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Jazz in New Orleans


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Table of Contents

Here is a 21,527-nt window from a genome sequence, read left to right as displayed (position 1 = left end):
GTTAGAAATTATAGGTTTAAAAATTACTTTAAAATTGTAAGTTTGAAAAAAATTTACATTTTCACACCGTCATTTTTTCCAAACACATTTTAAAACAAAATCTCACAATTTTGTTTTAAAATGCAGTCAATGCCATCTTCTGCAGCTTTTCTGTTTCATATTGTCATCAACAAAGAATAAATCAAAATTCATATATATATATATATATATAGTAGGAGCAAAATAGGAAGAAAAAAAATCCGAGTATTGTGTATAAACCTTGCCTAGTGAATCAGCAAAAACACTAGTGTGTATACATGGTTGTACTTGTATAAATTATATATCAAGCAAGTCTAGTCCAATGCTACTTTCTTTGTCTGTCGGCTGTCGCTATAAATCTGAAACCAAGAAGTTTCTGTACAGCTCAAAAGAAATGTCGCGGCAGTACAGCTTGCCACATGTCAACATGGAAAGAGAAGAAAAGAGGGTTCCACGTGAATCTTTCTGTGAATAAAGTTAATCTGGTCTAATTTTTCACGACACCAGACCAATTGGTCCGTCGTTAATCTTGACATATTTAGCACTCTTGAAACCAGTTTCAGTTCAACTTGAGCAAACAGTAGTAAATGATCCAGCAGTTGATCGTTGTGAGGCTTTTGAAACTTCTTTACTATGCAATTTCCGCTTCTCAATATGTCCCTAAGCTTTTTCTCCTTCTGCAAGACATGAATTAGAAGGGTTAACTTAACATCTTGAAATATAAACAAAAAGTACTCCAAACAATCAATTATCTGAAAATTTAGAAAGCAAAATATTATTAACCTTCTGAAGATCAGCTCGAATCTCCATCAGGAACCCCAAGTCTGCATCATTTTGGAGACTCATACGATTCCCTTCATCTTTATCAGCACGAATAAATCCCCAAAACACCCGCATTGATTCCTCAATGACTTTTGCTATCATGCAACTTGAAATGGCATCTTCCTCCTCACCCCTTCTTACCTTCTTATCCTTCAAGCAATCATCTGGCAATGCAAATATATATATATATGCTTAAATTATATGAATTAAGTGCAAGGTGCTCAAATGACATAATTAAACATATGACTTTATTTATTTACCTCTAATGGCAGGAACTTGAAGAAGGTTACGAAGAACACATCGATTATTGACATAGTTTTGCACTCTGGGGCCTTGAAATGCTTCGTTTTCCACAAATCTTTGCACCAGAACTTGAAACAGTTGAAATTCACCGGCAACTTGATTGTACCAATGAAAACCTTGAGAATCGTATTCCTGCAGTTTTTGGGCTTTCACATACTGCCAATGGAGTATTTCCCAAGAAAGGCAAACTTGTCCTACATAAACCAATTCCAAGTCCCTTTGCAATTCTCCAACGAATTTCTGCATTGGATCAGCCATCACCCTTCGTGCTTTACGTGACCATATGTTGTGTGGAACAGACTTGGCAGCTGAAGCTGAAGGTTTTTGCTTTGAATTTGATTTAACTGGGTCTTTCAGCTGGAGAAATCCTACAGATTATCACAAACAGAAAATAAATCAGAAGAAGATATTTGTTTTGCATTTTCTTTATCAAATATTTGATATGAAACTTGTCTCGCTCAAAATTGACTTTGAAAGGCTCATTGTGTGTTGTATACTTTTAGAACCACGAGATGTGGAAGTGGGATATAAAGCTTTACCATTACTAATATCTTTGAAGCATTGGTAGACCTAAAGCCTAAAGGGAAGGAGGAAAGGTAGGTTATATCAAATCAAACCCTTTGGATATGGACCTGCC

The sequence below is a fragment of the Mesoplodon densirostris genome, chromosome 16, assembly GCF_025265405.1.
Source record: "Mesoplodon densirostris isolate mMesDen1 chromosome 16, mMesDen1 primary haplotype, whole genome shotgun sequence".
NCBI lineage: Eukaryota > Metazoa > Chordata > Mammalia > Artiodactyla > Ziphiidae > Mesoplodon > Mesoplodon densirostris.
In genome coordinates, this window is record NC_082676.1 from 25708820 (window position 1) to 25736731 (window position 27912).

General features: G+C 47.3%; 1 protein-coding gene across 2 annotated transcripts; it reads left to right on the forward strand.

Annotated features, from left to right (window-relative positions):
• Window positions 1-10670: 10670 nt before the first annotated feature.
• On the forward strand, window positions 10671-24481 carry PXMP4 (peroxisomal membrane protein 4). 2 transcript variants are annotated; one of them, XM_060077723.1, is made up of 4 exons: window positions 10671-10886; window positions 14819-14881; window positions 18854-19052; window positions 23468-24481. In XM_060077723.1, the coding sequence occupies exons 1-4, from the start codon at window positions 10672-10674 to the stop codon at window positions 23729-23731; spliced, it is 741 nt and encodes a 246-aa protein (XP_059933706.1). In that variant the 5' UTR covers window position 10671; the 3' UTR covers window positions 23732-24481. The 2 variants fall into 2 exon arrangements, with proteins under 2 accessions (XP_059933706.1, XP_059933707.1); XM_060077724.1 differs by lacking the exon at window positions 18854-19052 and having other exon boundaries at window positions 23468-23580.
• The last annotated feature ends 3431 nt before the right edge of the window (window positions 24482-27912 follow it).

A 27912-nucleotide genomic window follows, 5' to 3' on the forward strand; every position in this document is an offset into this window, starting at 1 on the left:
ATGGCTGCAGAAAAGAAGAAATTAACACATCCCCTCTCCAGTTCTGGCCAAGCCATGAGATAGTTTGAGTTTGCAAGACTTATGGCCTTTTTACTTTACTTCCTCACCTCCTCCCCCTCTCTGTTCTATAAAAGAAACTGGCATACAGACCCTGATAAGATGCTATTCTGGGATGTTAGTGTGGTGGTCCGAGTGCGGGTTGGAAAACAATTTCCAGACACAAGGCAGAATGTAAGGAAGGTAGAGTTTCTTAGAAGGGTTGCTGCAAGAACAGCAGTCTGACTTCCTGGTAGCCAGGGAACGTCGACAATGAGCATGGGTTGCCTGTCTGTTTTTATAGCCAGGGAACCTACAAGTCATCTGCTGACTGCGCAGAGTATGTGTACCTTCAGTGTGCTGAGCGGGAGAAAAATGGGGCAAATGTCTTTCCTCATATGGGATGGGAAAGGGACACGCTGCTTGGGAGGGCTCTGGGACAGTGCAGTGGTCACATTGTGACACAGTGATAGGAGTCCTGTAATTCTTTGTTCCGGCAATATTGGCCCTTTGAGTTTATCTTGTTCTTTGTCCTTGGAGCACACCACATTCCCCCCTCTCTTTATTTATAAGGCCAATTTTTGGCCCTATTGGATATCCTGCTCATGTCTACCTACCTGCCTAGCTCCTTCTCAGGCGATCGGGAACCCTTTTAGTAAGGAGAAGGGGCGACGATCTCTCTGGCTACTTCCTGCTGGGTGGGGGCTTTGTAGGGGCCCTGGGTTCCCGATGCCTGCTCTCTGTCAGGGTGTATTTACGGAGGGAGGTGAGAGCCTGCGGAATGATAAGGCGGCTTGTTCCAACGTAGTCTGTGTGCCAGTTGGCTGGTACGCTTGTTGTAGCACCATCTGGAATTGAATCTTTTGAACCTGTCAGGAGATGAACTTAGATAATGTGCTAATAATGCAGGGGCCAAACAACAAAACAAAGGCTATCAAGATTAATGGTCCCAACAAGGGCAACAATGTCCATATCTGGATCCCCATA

Chapter 1 Timeline Charts Chapter 2 Foreword, Dan Morgenstern Chapter 3 Preface Chapter 4 Acknowledgments Chapter 5 1 Discovering Myths, Reclaiming the Past Part 6 Section I. Jazz and the Establishment: From Flouting to Flaunting Chapter 7 Timeline Chart 1: Commercial and Cultural Victories for Traditional and Dixieland Jazz Chapter 8 2 Jazz and the New Orleans Press Chapter 9 3 The New Orleans Jazz Club: From Ragtime to Riches Chapter 10 4 Hello, Central, Give Me Doctor Jazz: Edmond Souchon Chapter 11 5 The Jazz Museum Chapter 12 6 The Jazz Archive at Tulane Chapter 13 7 The Stage Band Movement at Loyola- Or, How to Start a Revolution While Really Trying Not To Chapter 14 8 Jazzfest 1968: Review Chapter 15 9 Jazzfest 1969: Preview Chapter 16 10 Jazzfest 1969: Review Chapter 17 11 New Orleans Farewell: Louis Armstrong Part 18 Section II. "Revivals" Beaucoup: Traditional, Dixieland, and Revivalist Jazz Chapter 19 Timeline Chart 2: Highlights of the Popular Revival in New Orleans, 1947-1953 Chapter 20 12 The Dukes of Dixieland: A Jazz Odyssey Chapter 21 13 Pete Fountain Chapter 22 14 Al Hirt in Perspective Chapter 23 15 Armand Hug: The Making of a Legend Chapter 24 16 Raymond Burke and Art Hodes in Concert: Review Chapter 25 17 Preservatiion Hall: New Orleans Rebirth Chapter 26 18 The Last Rites of a Jazzman: George Lewis Chapter 27 19 A Festival for a Funeral? Chapter 28 20 New Orleans Jazz-With a Foreign Accent Part 29 Section III. An Invisible Generation: Early Modern Jazz Artists Chapter 30 Timeline Chart 3: Highlights of Early Modern Jazz in New Orleans, 1945-1970 Chapter 31 21 New Jazz in the Cradle, Part 1 Chapter 32 22 New Jazz in the Cradle, Part 2 Chapter 33 23 The Problems of Modern Jazz in New Orleans Chapter 34 24 Jazz Off Bourbon Street Chapter 35 25 Buddy Prima Trio: Review Chapter 36 26 Modern Jazz Pioneers in New Orleans: A Symposium Chapter 37 Appendix 1. The Jazz Scene: Four Cross Sections Chapter 38 Appendix 2. Early Modern Jazz Musicians in New Orleans, 1945-1960 Chapter 39 Bibliography Chapter 40 Index Chapter 41 About the Author